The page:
There are studies showing six meals aren't better than three. But what are the conditions? If you took in 50 grams of carbohydrate a day, splitting that into six servings might give the situation where the rate of glycogen synthesis is sufficient to handle most of the glucose load. Suppose you're taking in 300 grams of carbohydrate a day--that makes for 50 grams per meal, meaning that much of the glucose will need to be oxidized/used to synthesize fat. Once the numbers are small enough, splitting things into smaller meals might start to act a bit differently.
Reply With Quote
  #5   ^
Old Fri, Dec-29-17, 12:43
khrussva's Avatar
khrussva khrussva is online now
Posts: 6,614
 
Plan: My own - < 30 net carbs
Stats: 440/205/210 Male 5' 11"
BF:Energy Unleashed
Progress: 102%
Location: Central Virginia - USA
Default

I would think that insulin resistance and genetics wound also be a factor in this. If one person has a higher insulin response to the same food than the average person it could very well be that their fat cells remain in 'storage mode' for a longer period of time. If you are insulin resistant, then you will have a higher insulin response than you did when you were not so insulin resistant.

When I was still significantly insulin resistant I found that I was quite reactive hypoglycemic. My blood sugar spiked, then crashed within 30 minutes of eating even just a few easily digestible carbs. When my blood sugar was crashing I was ravenous. When my blood sugar was below my norm I was feeling the pull of all those carbs in the pantry. I've often wondered what was my insulin level doing while all of this was going on? Did I have high insulin levels and low blood sugar at the same time? If that is the case, no wonder that I was constantly hungry. My glucose tank was running low and my body fat was locked down. Time to grab some chips and camp out in my recliner. I could never sustain a high carb, low fat, low calorie diet. The only way I've ever been able to lose any weight is via low carb.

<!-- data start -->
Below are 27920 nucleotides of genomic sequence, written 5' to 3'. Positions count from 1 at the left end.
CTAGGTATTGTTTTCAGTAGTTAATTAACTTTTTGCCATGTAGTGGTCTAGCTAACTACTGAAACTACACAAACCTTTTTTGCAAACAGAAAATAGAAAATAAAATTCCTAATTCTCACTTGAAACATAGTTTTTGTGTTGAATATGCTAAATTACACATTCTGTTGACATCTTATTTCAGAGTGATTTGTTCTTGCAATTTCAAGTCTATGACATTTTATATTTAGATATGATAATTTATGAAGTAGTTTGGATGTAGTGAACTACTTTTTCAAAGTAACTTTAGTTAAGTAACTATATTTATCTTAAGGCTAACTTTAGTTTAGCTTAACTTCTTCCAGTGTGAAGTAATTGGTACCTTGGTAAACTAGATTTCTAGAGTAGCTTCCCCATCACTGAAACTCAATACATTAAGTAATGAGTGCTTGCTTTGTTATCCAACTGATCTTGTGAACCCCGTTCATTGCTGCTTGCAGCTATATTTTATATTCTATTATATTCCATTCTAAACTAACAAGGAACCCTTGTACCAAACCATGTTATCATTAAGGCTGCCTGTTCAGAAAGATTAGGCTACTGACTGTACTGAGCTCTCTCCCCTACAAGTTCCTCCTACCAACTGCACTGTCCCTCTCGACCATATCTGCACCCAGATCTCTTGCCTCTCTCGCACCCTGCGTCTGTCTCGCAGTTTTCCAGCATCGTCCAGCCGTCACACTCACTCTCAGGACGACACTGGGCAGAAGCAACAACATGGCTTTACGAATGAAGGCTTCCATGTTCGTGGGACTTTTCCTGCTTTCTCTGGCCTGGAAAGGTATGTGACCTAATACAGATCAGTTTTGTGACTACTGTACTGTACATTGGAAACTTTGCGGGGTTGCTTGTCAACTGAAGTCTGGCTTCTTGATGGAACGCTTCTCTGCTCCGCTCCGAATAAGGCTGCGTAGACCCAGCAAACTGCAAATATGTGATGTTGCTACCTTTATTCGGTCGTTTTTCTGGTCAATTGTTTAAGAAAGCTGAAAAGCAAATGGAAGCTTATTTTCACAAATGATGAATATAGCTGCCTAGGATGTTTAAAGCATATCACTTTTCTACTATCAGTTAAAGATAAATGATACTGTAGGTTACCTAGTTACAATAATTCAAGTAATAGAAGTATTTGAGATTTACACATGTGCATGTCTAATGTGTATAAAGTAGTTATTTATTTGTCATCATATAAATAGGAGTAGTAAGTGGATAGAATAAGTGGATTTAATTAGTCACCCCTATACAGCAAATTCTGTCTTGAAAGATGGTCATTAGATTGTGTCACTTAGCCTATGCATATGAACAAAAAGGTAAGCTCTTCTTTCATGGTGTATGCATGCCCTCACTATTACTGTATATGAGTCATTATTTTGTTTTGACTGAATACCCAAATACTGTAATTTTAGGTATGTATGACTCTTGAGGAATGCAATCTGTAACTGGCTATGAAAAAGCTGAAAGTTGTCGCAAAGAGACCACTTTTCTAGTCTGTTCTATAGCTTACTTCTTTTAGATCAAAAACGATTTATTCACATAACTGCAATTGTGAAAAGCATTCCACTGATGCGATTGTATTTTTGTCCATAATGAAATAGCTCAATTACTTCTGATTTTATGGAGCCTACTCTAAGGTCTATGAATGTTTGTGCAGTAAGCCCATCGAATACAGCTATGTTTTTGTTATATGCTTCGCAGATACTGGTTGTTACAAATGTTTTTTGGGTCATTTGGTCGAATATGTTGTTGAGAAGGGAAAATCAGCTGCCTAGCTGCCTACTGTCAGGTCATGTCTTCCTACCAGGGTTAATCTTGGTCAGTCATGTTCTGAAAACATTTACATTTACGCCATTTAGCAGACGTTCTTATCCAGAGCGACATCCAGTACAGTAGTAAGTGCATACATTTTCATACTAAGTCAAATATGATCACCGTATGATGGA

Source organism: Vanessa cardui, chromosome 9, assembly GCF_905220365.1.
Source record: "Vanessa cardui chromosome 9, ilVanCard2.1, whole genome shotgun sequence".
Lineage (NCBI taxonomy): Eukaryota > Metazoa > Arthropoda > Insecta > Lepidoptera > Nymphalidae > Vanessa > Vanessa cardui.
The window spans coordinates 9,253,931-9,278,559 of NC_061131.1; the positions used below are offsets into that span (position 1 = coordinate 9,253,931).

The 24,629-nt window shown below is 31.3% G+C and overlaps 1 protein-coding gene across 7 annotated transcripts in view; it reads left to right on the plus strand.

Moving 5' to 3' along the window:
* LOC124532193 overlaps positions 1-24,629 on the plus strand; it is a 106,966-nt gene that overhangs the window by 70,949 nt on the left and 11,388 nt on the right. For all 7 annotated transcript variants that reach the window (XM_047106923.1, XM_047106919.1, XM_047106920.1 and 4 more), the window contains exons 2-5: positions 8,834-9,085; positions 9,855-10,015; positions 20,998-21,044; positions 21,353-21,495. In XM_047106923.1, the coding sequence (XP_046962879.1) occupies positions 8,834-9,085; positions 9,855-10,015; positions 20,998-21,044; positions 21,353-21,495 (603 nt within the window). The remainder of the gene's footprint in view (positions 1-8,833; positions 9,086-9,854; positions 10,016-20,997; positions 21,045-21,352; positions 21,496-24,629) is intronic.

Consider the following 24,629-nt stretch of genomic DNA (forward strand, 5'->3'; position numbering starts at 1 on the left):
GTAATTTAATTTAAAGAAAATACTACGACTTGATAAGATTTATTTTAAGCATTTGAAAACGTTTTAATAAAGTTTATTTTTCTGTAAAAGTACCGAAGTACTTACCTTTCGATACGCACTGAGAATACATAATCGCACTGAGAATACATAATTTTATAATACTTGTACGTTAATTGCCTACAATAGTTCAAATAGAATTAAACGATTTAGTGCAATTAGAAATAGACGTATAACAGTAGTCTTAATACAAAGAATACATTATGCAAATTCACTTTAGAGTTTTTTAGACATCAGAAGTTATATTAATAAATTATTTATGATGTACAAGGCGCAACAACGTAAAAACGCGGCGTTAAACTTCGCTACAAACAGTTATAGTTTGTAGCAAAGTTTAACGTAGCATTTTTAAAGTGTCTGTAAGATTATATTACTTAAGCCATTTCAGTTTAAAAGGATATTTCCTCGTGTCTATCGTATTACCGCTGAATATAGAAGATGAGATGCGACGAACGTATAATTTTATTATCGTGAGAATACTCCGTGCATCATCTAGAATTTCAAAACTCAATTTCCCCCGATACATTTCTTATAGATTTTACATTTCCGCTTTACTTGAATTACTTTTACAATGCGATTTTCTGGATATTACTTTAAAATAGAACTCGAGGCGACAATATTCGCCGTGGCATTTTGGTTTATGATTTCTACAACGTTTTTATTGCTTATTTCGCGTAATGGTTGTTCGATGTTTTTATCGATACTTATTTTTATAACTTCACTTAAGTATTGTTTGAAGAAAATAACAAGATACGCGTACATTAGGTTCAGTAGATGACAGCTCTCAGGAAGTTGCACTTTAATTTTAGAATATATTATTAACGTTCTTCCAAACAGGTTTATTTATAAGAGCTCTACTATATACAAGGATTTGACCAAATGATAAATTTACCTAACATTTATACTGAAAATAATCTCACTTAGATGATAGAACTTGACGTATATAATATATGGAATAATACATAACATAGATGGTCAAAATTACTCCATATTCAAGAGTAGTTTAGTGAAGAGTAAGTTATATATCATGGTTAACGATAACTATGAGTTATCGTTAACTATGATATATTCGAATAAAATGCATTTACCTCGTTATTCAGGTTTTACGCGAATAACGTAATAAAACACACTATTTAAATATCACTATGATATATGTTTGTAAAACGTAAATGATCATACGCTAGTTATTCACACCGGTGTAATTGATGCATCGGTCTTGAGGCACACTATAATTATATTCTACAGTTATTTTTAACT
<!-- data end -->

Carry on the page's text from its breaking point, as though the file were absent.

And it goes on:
After learning that I was reactive hypoglycemic I read up on it. They did suggest eating fewer high GI carbs, but they also suggested eating many small meals a day to have a more stable blood glucose level. For me I think that was exactly the wrong thing to do. It may have been what was required to keep my BG up and to have more energy, however, eating that way would have kept me eternally weight stable or gaining fat. I'd have never lost any fat except for during sleep.

Today my IR is much improved. From the foods that I eat my BG tends to react in a normal way after a meal. In other words, less IR has made my less reactive hypoglycemic. I suspect, though, that I do still have a higher insulin response to carbohydrates than the average person does. Perhaps I always have.

Last edited by khrussva : Fri, Dec-29-17 at 13:23.
Reply With Quote
  #6   ^
Old Fri, Dec-29-17, 17:11
dcc0455 dcc0455 is online now
Senior Member
Posts: 128
 
Plan: Low Carb
Stats: 224/155/155 Male 67
BF:
Progress: 100%
Default

Quote:
Originally Posted by JEY100
Ted Naiman has a great explanation of this. The key concept is in the first paragraph with the Yin/Yang, more detail with the balance scales.
Followed by daily charts of energy release with different eating patterns...there will still be the "overnight fast", aka sleep. And small breaks in between mini-meals if you didnít eat much insulin raising food.

http://burnfatnotsugar.com/intermittent-fasting.html


Thanks for the link. Good read, but I'm still a little confused. It does say the body is in absorptive state 3-5 hours after eating, and post absorptive 8-12 hours typically until 12 hours after your last meal until a fully fasted state. It then says you can burn fat in the fasted state that is inaccessible during the fed state. Because we don't enter the fasted state until 12 hours after the last meal its rare that we are in this fat burning state.